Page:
It is hard to work with early-stage entrepreneurs and not find oneself constantly advising folks to just act. Just make the next call, schedule the next meeting, do the next thing on the to do list. In early stage ventures momentum is a magic ingredient, and getting momentum more often than not requires taking action. After all the very thought of starting something implies actually doing; not just thinking or talking or planning. And yet I couldn’t help but be struck recently by a sign hanging in the home of a friend that offered the exact opposite instruction.
I was approached recently by a friend asking for advice about how to deal with a particularly passive-aggressive customer who was hoping my friend would reduce her consulting rate after the fact – but only “…if she felt her work wasn’t worth the original estimate.” My friend was understandably upset and confused. Did this mean the customer felt the work she delivered was inferior, or over-priced, or was he simply fishing for a deal. In the end, she chose not to take responsibility for his passive aggressive inquiry and simply stood firm on her invoice.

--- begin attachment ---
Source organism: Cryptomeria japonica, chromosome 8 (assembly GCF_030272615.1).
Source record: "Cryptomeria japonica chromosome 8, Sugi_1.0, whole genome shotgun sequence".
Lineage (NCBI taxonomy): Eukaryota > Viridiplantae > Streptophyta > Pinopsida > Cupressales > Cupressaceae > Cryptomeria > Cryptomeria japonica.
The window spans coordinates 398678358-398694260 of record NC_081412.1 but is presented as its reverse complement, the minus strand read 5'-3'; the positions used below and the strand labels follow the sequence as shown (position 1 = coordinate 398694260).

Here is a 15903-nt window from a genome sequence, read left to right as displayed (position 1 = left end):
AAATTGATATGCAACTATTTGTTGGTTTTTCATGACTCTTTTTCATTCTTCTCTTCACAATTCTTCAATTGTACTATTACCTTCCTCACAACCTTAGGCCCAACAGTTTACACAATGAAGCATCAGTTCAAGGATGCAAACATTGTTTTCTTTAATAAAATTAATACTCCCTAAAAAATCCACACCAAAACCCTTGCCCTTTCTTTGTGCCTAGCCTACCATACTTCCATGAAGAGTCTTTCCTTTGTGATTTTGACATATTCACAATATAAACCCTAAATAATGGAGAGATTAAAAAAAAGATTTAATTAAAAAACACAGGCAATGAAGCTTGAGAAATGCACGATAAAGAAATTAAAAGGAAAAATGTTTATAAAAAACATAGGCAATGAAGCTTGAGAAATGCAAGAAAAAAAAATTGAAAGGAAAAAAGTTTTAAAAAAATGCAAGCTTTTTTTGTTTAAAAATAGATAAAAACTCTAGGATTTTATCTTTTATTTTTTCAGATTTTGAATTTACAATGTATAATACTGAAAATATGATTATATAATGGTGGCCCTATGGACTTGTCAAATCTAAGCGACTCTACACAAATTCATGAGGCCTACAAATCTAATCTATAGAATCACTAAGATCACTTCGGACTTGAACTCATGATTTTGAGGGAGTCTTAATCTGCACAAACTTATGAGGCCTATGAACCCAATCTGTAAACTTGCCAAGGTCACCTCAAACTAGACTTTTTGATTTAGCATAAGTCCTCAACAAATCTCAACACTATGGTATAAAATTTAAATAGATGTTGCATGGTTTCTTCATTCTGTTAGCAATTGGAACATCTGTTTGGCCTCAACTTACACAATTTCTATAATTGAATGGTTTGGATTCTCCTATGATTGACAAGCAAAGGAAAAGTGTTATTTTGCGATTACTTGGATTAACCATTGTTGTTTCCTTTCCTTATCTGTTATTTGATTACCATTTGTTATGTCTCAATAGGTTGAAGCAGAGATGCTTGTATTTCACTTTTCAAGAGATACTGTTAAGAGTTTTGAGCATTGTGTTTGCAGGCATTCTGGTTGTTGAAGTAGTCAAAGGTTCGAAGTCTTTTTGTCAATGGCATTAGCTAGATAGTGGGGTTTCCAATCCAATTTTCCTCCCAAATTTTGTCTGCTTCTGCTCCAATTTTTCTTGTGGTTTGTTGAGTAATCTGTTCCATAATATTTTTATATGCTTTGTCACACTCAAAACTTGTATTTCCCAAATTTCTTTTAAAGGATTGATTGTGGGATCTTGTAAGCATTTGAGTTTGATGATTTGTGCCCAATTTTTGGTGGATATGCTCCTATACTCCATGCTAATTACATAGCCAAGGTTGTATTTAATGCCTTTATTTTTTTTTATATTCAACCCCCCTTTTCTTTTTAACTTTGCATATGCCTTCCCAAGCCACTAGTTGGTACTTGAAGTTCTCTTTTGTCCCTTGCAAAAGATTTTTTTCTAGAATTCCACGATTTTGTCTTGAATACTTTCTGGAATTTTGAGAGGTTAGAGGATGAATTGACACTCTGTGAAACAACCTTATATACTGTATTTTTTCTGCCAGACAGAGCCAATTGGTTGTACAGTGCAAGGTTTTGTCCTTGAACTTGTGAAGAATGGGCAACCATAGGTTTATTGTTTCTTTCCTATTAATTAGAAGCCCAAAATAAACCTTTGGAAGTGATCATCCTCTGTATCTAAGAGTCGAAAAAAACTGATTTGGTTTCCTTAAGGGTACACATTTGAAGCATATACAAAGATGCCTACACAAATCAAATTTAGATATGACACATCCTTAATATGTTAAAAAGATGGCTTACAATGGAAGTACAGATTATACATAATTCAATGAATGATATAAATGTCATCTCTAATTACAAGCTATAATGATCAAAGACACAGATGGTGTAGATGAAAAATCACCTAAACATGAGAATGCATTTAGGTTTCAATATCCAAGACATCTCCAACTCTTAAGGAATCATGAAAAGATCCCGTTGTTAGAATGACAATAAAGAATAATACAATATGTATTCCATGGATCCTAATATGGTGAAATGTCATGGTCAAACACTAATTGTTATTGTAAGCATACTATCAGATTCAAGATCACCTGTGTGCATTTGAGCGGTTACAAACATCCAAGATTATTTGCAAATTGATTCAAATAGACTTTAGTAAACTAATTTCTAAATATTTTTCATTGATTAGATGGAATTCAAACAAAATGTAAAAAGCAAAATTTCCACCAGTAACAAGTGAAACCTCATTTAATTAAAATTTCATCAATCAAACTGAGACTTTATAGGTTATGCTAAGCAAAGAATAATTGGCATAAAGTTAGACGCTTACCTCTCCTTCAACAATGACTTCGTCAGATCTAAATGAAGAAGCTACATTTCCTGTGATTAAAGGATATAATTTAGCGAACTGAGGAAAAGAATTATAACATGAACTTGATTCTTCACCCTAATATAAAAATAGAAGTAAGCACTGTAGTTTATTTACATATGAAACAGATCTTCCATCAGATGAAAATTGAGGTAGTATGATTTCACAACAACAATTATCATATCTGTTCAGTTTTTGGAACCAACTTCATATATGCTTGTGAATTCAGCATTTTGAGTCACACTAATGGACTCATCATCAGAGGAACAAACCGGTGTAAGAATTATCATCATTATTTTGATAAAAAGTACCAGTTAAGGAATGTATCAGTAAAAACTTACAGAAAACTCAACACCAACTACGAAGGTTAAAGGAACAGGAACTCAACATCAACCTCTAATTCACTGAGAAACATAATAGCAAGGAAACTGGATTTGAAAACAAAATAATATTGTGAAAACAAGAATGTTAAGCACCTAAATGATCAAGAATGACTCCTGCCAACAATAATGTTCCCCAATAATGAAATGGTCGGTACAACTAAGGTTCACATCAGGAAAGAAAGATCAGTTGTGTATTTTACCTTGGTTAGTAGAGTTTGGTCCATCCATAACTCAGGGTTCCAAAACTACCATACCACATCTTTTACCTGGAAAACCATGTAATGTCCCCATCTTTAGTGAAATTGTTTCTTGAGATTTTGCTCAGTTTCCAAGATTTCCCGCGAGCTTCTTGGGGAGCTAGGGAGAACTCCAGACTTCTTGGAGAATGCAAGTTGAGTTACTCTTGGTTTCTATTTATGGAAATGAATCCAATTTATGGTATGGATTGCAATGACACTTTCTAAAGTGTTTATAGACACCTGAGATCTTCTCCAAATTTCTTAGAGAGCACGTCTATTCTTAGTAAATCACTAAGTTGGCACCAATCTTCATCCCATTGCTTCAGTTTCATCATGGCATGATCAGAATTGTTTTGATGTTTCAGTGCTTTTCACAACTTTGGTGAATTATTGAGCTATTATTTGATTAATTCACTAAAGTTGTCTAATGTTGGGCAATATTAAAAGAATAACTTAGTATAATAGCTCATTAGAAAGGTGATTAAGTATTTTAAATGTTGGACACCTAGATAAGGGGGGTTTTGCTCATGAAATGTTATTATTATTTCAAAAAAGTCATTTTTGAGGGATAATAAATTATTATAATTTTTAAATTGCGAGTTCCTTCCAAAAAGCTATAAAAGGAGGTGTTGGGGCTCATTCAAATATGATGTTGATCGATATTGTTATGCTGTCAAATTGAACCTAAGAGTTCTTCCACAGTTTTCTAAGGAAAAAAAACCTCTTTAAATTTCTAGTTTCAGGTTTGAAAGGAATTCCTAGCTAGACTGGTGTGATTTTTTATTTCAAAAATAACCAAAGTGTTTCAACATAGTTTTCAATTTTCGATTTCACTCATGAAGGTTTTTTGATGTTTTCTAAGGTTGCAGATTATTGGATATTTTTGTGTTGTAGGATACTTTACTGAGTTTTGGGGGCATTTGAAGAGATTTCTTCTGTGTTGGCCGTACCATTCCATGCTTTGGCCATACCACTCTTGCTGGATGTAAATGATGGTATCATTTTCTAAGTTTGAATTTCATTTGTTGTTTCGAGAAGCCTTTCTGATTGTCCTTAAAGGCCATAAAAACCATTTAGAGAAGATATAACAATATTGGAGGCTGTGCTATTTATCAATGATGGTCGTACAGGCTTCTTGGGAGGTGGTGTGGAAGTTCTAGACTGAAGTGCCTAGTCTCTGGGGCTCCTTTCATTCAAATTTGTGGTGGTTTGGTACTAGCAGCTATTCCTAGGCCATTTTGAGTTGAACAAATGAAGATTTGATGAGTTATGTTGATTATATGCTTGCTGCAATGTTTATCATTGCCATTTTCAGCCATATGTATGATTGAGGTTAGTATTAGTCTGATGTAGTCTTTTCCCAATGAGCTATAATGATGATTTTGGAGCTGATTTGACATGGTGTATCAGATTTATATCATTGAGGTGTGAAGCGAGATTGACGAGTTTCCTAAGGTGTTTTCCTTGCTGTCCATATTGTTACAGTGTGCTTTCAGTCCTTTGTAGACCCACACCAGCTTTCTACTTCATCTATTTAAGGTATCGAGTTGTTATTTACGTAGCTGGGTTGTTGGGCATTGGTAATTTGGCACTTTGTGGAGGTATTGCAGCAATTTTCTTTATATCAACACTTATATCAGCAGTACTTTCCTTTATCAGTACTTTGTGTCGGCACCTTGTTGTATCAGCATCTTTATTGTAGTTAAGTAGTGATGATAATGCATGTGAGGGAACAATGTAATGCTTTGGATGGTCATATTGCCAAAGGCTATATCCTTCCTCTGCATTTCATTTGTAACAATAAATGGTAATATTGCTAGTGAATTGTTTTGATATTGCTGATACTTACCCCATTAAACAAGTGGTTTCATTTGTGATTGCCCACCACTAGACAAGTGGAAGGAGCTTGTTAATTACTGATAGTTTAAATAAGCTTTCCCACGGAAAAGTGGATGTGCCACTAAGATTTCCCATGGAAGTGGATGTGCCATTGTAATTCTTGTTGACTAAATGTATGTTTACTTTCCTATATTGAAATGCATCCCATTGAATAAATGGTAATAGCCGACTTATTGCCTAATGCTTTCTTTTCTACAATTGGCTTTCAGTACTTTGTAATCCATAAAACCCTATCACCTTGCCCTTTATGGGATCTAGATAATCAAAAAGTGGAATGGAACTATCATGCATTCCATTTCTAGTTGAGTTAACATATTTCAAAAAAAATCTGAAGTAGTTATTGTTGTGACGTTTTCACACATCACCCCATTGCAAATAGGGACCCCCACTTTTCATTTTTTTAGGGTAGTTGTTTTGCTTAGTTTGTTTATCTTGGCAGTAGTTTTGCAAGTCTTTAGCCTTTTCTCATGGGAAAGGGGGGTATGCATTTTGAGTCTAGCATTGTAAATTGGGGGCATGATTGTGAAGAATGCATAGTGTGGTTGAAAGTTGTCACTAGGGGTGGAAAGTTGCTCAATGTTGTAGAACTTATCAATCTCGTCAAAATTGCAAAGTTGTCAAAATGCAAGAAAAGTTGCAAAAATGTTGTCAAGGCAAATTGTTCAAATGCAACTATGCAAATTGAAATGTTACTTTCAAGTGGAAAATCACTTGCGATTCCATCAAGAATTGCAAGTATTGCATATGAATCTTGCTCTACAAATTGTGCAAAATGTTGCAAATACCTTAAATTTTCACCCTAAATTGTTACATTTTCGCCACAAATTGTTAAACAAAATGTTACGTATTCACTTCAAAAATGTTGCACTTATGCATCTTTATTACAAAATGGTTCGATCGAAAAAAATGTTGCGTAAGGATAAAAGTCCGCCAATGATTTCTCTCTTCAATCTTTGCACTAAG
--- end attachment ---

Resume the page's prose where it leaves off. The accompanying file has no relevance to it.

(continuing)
Focus is one of the most important requirements for any start-up enterprise to succeed. Sounds simple enough, right — but anybody who has ever been in a start-up recognizes there are always more things to do than time to do them. And often the tyranny of the urgent overtakes the discipline of strategic execution.
In 2004 I had the good fortune of being part of the small team that created a company called FindawayWorld, and brought to market a revolutionary digital audio product called Playaway (www.playaway.com). As Founder and President, I watched the company grow from an idea into an Inc 500 success story; from three guys above a small liquor store to 100+ associates in a bustling office and manufacturing facility; from a company losing money to one making millions.